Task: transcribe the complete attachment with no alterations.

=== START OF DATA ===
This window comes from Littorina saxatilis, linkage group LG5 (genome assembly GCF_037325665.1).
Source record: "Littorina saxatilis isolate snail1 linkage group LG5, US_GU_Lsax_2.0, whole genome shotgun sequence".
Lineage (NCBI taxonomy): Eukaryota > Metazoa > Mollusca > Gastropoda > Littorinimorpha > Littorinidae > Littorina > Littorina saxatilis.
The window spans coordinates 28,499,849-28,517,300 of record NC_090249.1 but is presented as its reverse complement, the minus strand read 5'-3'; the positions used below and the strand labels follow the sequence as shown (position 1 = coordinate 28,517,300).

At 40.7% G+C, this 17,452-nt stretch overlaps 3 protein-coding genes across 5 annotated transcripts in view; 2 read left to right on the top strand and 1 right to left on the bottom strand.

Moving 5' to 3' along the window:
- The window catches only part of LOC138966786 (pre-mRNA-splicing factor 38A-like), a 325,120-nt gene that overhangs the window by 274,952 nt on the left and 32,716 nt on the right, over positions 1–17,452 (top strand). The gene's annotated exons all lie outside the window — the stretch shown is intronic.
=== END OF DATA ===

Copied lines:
This window comes from Littorina saxatilis, linkage group LG5 (genome assembly GCF_037325665.1).
Source record: "Littorina saxatilis isolate snail1 linkage group LG5, US_GU_Lsax_2.0, whole genome shotgun sequence".
Lineage (NCBI taxonomy): Eukaryota > Metazoa > Mollusca > Gastropoda > Littorinimorpha > Littorinidae > Littorina > Littorina saxatilis.
The window spans coordinates 28,499,849-28,517,300 of record NC_090249.1 but is presented as its reverse complement, the minus strand read 5'-3'; the positions used below and the strand labels follow the sequence as shown (position 1 = coordinate 28,517,300).

At 40.7% G+C, this 17,452-nt stretch overlaps 3 protein-coding genes across 5 annotated transcripts in view; 2 read left to right on the top strand and 1 right to left on the bottom strand.

Moving 5' to 3' along the window:
- The window catches only part of LOC138966786 (pre-mRNA-splicing factor 38A-like), a 325,120-nt gene that overhangs the window by 274,952 nt on the left and 32,716 nt on the right, over positions 1–17,452 (top strand). The gene's annotated exons all lie outside the window — the stretch shown is intronic.